Update: Sxip Identity is a start-up pushing a solution to these issues under the name Identity 2.0.

Unified Publishing

Far from becoming the purely commercial mecca that many feared it would at the start of the decade, the Web has blossomed as a platform for individual expression. Blogs are reaching the hands of mainstream Internet users, forums are available on every subject imaginable, and a raft of social networking applications are providing new ways for people to express themselves through photos, music, links and more.

And while each of these forms of personal online publishing finds mainstream adoption, the ability to bring these various forms of expression together in a cohesive way has so far remained couched in Web developer voodoo.

If someone reads an article of mine that he likes, he should be able to click over to my personal website and see everything that I’ve written publicly, to the extent that I would like him to be able to. My personal blog entries, my work blog entries, my last.fm journal entries, my posts on public forums across the Web, my del.icio.us bookmarks, my Flickr photos… all should be accessible in one "stuff I’ve published" view.

Now, if you’re a Web developer like me, you can see that this is mostly possible today with a combination of RSS feeds, Web services, and extensions to blogging software. But everyone should be able to have a hub of personal expression like this, and I expect it won’t be long until a sleek solution puts this kind of thing within reach of non-technical users.

Sharing Data (and Metadata)

I’ve already mentioned that, as of right now, online services aren’t very good at sharing data with each other. The groundwork is there in the form of a quickly growing galaxy of open APIs, but new applications are springing up a lot more quickly than solutions for using them together. Nevertheless, I’m sure the problem of data sharing will slowly be solved. I’m less sure about metadata.

Tagging is a great example, here. Rather than building rigid category hierarchies or folder structures to store your data, newer services let you assign multiple tags to your data items. I’ve got tags everywhere. I tag my bookmarks in del.icio.us. I tag my email in Gmail. I tag my photos in Flickr. I tag my music in last.fm. But in every case those tags are locked into their respective applications. I may tag both bookmarks and email with ‘techtimes’ on del.icio.us and Gmail respectively when they have to do with my newsletter, but there is no place that I can go to see everything that I’ve tagged with ‘techtimes’.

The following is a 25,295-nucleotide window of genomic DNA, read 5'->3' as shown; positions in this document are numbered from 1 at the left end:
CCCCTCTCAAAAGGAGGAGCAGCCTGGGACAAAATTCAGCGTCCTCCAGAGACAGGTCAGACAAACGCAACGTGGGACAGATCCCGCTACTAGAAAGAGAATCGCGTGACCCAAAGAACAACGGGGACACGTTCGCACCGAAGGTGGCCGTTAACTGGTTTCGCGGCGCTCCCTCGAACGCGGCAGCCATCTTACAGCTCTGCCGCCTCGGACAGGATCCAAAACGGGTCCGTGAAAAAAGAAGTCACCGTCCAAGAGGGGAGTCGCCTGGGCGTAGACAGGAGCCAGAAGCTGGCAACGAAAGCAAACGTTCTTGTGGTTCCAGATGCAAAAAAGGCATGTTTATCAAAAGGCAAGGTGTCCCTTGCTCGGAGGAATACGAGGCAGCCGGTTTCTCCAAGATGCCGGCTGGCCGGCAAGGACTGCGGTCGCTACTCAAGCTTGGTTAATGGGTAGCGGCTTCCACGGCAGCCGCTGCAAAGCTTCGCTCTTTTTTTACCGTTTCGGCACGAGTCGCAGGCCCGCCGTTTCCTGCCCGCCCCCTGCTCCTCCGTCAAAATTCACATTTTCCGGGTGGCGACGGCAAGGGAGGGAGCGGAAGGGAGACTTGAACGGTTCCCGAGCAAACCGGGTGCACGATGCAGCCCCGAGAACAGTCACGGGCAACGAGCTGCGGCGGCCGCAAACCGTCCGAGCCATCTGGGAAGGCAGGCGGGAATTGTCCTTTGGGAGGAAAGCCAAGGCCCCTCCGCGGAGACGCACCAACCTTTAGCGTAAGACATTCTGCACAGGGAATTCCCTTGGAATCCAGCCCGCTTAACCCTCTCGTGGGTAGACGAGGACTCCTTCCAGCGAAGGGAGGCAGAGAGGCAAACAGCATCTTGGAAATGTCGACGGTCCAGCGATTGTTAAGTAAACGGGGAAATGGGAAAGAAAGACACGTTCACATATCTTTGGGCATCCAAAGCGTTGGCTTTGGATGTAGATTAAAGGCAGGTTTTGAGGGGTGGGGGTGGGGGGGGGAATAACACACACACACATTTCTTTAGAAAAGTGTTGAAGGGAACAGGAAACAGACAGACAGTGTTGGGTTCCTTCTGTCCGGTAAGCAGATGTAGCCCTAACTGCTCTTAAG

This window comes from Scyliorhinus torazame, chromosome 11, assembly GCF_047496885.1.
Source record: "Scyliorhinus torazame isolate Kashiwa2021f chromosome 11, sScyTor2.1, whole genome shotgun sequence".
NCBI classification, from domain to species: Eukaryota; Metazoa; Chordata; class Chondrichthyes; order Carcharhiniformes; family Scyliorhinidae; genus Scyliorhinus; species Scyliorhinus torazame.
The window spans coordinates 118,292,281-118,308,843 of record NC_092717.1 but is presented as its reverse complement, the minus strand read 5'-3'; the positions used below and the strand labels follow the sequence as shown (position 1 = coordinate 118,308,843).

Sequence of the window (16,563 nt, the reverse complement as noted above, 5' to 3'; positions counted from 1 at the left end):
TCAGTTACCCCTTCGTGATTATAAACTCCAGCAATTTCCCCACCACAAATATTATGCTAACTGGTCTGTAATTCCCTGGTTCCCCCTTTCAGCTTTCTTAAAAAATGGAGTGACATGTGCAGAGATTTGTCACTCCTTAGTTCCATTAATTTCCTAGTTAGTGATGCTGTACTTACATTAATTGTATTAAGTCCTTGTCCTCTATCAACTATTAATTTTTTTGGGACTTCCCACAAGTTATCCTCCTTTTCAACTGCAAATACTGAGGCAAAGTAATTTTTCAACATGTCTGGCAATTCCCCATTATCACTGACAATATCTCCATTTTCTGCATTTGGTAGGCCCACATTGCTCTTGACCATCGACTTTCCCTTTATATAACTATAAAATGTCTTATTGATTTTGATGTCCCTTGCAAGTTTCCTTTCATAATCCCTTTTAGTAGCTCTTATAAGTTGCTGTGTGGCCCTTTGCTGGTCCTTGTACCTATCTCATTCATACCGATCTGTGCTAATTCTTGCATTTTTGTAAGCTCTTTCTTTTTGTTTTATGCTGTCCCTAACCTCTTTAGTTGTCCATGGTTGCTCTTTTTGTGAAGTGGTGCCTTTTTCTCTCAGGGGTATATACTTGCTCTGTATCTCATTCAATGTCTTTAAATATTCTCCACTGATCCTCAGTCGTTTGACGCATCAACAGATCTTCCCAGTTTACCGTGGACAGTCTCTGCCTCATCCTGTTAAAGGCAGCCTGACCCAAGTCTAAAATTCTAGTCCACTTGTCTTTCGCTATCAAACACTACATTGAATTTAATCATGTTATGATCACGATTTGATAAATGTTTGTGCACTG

Many of the successful new Web applications out there make it easy to breathe life into our static data by decorating it with all sorts of metadata. But by and large, when you take your data out of an application, you lose that metadata. As the metadata in our lives becomes as valuable as the data it describes, openness and portability will be equally valuable for our metadata as it is for our data.

Again, in most cases this is a problem solvable by a Web geek with a lot of spare time, but a clean solution for mainstream users will be needed before long.

So before you go looking for the next killer app, stop and think about some of the problems with existing killer apps that you might be able to solve instead. My bet is that the solutions to these problems will be killer apps in and of themselves.